Initially, she reported that the School and premises were in a satisfactory state, and that she found the Resident Manager very capable and kind. During the years that followed, conditions began to deteriorate. In April 1941, the sanitation came in for criticism and she referred to a general slackness about the School. In October 1942, she found the premises very unsatisfactory and complained again about the outside sanitation facilities. This time, she warned that, if there were not appreciable improvements all round, ‘drastic measures’ would have to be taken.


This threat had some effect because, in July 1943, she noted ‘much improvement’. The premises had been cleaned and painted. However, she condemned the fact that most of the boys were barefoot. She noted that, whenever she recommended improvements, the Resident Manager complained that he did not have the money. She added that, with the increased grants, her suggestions for improvements should be insisted upon. In a further discussion of her visit on 19th July, she added details: she had found the sanitary annex obsolete and ‘dangerous to the health of the inmates’, and the improvements needed included a whole new water carriage system and modern W.Cs. She continued, ‘If this is not done immediately the money will be used for some other purpose and on my next inspection the same rigmarole will start’. Apart from condemning the boys going barefooted, she asked for a height scale to be bought, for the toothbrushes to be replaced and the bathhouse improved.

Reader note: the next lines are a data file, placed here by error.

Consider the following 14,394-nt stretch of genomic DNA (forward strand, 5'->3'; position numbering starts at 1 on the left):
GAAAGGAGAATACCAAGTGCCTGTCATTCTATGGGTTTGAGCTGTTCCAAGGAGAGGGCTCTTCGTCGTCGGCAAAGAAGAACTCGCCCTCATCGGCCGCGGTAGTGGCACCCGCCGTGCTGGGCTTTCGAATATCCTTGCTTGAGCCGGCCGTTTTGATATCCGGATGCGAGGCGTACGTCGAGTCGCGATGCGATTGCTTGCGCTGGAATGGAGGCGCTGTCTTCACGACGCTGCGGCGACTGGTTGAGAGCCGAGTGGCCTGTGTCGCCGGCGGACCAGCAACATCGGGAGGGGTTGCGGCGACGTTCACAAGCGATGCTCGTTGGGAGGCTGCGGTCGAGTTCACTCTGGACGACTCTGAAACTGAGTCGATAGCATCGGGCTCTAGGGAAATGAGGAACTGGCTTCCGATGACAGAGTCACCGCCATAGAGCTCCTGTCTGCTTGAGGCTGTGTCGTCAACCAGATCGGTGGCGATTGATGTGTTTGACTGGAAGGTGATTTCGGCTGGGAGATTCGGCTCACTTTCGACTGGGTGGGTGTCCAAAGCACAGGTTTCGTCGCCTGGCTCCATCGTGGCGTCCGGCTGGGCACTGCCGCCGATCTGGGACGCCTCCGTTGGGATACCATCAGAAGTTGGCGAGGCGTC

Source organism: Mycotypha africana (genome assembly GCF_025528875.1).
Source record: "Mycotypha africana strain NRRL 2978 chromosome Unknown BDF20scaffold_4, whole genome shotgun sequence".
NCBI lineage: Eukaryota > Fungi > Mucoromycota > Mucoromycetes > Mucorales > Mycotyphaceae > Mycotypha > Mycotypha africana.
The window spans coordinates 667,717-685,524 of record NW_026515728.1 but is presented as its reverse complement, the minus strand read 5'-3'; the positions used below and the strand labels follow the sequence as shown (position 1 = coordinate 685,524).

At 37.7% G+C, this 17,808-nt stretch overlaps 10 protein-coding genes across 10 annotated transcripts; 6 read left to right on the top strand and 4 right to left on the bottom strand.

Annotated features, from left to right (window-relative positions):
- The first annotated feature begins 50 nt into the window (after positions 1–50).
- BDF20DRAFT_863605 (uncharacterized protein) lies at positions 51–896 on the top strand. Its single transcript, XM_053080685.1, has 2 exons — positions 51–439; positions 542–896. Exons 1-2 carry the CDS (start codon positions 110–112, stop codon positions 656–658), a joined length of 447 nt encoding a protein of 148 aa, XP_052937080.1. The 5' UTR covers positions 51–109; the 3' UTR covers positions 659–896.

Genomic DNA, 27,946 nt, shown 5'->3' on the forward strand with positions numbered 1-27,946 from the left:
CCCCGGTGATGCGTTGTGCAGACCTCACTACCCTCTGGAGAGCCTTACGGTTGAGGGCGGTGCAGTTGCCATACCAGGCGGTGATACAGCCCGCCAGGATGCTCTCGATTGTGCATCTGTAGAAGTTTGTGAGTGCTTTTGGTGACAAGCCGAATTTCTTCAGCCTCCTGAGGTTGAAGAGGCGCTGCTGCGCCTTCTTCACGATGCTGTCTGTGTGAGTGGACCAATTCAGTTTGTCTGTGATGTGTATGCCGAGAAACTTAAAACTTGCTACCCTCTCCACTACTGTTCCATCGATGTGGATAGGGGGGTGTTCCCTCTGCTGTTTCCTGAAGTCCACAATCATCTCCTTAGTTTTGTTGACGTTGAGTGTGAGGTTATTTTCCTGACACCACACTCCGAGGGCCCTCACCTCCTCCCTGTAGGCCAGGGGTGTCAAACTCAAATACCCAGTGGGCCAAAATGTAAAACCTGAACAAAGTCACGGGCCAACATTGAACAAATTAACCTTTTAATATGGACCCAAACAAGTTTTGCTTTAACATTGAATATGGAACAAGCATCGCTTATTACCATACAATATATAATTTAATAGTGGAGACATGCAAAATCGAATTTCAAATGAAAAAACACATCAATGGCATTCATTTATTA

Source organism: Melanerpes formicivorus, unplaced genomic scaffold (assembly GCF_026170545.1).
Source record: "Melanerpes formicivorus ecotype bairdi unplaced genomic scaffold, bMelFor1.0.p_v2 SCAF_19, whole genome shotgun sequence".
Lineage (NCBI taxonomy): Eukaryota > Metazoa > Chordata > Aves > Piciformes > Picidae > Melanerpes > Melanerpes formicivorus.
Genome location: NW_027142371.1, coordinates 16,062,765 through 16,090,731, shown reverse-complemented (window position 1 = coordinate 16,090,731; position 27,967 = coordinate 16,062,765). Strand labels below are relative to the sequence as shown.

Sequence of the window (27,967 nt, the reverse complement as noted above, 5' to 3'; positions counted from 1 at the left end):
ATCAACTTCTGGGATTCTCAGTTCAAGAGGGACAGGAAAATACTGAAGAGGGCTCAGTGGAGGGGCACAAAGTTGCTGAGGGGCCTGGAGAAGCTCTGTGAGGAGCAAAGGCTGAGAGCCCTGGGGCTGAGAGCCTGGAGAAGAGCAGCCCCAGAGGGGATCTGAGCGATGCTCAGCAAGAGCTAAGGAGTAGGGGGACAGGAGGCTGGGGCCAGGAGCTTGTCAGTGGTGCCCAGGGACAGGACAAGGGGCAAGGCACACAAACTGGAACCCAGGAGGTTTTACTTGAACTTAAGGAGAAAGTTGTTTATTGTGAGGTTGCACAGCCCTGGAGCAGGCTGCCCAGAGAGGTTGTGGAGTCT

The report of October 1944 is quite damning. While there were some improvements – the new sanitary block had been erected and the bathhouse had been repaired – there was a general lack of supervision. The boys were untidy and unkempt, the food and diet were unsatisfactory, and the children were underweight.


She blamed the decline on the rheumatic disability of the Resident Manager, who was 73 and gradually becoming senile, and she felt he was ‘unable for the arduous task of Resident Manager’. She wrote: He always looked after his boys well and I feel if he were active and capable would still do so. He is unable to get about as actively as heretofore. The chaplain is on his sick bed too and poor old Brother B. (76 years old) is nearly past his work too.